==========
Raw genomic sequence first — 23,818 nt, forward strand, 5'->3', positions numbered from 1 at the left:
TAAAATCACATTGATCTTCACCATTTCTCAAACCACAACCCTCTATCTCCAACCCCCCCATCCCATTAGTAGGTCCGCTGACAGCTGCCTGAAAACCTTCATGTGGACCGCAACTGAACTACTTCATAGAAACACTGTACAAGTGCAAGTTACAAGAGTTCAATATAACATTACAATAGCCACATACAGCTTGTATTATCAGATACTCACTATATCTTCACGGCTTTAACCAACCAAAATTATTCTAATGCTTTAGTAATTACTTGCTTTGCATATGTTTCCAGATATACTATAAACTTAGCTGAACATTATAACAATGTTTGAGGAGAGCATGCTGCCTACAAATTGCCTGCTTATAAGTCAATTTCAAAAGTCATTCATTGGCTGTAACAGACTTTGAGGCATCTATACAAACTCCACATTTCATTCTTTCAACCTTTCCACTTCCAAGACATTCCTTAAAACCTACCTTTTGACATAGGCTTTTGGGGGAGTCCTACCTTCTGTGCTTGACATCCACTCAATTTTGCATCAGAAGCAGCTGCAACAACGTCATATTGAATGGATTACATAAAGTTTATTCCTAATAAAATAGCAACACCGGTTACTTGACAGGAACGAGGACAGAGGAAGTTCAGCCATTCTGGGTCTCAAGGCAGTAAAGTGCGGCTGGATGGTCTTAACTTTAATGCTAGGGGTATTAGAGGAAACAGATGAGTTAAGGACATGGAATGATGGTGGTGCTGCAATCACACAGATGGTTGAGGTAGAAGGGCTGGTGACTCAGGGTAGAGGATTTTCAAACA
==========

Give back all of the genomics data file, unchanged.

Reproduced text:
Raw genomic sequence first — 23,818 nt, forward strand, 5'->3', positions numbered from 1 at the left:
TAAAATCACATTGATCTTCACCATTTCTCAAACCACAACCCTCTATCTCCAACCCCCCCATCCCATTAGTAGGTCCGCTGACAGCTGCCTGAAAACCTTCATGTGGACCGCAACTGAACTACTTCATAGAAACACTGTACAAGTGCAAGTTACAAGAGTTCAATATAACATTACAATAGCCACATACAGCTTGTATTATCAGATACTCACTATATCTTCACGGCTTTAACCAACCAAAATTATTCTAATGCTTTAGTAATTACTTGCTTTGCATATGTTTCCAGATATACTATAAACTTAGCTGAACATTATAACAATGTTTGAGGAGAGCATGCTGCCTACAAATTGCCTGCTTATAAGTCAATTTCAAAAGTCATTCATTGGCTGTAACAGACTTTGAGGCATCTATACAAACTCCACATTTCATTCTTTCAACCTTTCCACTTCCAAGACATTCCTTAAAACCTACCTTTTGACATAGGCTTTTGGGGGAGTCCTACCTTCTGTGCTTGACATCCACTCAATTTTGCATCAGAAGCAGCTGCAACAACGTCATATTGAATGGATTACATAAAGTTTATTCCTAATAAAATAGCAACACCGGTTACTTGACAGGAACGAGGACAGAGGAAGTTCAGCCATTCTGGGTCTCAAGGCAGTAAAGTGCGGCTGGATGGTCTTAACTTTAATGCTAGGGGTATTAGAGGAAACAGATGAGTTAAGGACATGGAATGATGGTGGTGCTGCAATCACACAGATGGTTGAGGTAGAAGGGCTGGTGACTCAGGGTAGAGGATTTTCAAACA